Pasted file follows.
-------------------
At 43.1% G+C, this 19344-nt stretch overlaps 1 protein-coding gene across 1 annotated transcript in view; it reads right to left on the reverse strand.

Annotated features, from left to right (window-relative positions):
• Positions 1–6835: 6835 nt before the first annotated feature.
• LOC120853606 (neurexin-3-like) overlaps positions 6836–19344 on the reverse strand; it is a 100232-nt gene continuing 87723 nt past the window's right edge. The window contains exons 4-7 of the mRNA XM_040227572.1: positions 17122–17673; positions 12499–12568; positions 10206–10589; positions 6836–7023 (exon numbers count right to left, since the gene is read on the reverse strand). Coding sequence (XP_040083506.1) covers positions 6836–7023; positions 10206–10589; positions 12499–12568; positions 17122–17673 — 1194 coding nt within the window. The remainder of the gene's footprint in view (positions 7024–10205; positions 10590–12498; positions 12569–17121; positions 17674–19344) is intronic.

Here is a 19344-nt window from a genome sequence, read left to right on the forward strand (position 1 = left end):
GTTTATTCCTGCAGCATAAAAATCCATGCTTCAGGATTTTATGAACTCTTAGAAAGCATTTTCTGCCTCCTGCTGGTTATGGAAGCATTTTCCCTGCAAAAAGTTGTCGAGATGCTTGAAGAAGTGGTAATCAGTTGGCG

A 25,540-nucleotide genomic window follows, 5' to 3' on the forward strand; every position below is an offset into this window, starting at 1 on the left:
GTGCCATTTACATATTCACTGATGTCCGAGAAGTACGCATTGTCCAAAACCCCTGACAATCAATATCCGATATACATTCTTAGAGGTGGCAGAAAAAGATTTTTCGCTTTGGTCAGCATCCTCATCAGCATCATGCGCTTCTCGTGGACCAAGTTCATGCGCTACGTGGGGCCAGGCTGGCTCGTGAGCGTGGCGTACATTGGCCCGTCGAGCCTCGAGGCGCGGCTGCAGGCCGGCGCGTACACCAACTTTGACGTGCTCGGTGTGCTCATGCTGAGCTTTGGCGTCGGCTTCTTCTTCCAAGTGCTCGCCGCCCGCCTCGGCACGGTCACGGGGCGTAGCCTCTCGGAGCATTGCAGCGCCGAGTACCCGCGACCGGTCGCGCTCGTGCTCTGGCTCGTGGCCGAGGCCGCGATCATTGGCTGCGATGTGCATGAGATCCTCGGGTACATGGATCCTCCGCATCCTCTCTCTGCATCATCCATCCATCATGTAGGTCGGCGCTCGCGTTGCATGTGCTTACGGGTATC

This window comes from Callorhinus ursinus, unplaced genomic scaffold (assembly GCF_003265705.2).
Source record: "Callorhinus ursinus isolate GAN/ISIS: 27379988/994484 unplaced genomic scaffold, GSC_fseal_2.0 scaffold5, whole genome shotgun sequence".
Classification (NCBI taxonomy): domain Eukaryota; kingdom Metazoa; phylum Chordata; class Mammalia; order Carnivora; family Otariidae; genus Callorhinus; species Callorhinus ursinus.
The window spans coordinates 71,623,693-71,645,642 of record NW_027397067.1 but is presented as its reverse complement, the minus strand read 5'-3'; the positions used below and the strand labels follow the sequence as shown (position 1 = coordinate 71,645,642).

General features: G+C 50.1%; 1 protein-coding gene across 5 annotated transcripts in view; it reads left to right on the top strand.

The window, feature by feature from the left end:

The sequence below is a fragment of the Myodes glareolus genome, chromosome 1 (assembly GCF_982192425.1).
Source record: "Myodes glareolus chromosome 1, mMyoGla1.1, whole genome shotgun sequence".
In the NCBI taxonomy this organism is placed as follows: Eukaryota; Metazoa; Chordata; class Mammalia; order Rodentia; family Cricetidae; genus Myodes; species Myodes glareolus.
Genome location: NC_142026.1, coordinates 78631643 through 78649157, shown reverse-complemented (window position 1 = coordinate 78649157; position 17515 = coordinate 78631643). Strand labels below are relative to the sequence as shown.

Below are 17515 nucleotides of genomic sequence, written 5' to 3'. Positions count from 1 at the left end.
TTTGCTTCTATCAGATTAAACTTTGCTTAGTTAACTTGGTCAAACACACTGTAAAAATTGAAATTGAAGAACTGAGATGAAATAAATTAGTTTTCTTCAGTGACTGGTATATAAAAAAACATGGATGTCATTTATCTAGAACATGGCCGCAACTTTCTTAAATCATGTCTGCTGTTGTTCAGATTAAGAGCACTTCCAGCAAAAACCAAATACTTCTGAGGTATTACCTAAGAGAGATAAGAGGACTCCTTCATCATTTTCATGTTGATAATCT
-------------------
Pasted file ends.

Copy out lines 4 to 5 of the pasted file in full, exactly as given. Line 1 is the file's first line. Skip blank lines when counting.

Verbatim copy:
• LOC120853606 (neurexin-3-like) overlaps positions 6836–19344 on the reverse strand; it is a 100232-nt gene continuing 87723 nt past the window's right edge. The window contains exons 4-7 of the mRNA XM_040227572.1: positions 17122–17673; positions 12499–12568; positions 10206–10589; positions 6836–7023 (exon numbers count right to left, since the gene is read on the reverse strand). Coding sequence (XP_040083506.1) covers positions 6836–7023; positions 10206–10589; positions 12499–12568; positions 17122–17673 — 1194 coding nt within the window. The remainder of the gene's footprint in view (positions 7024–10205; positions 10590–12498; positions 12569–17121; positions 17674–19344) is intronic.

Here is a 19344-nt window from a genome sequence, read left to right on the forward strand (position 1 = left end):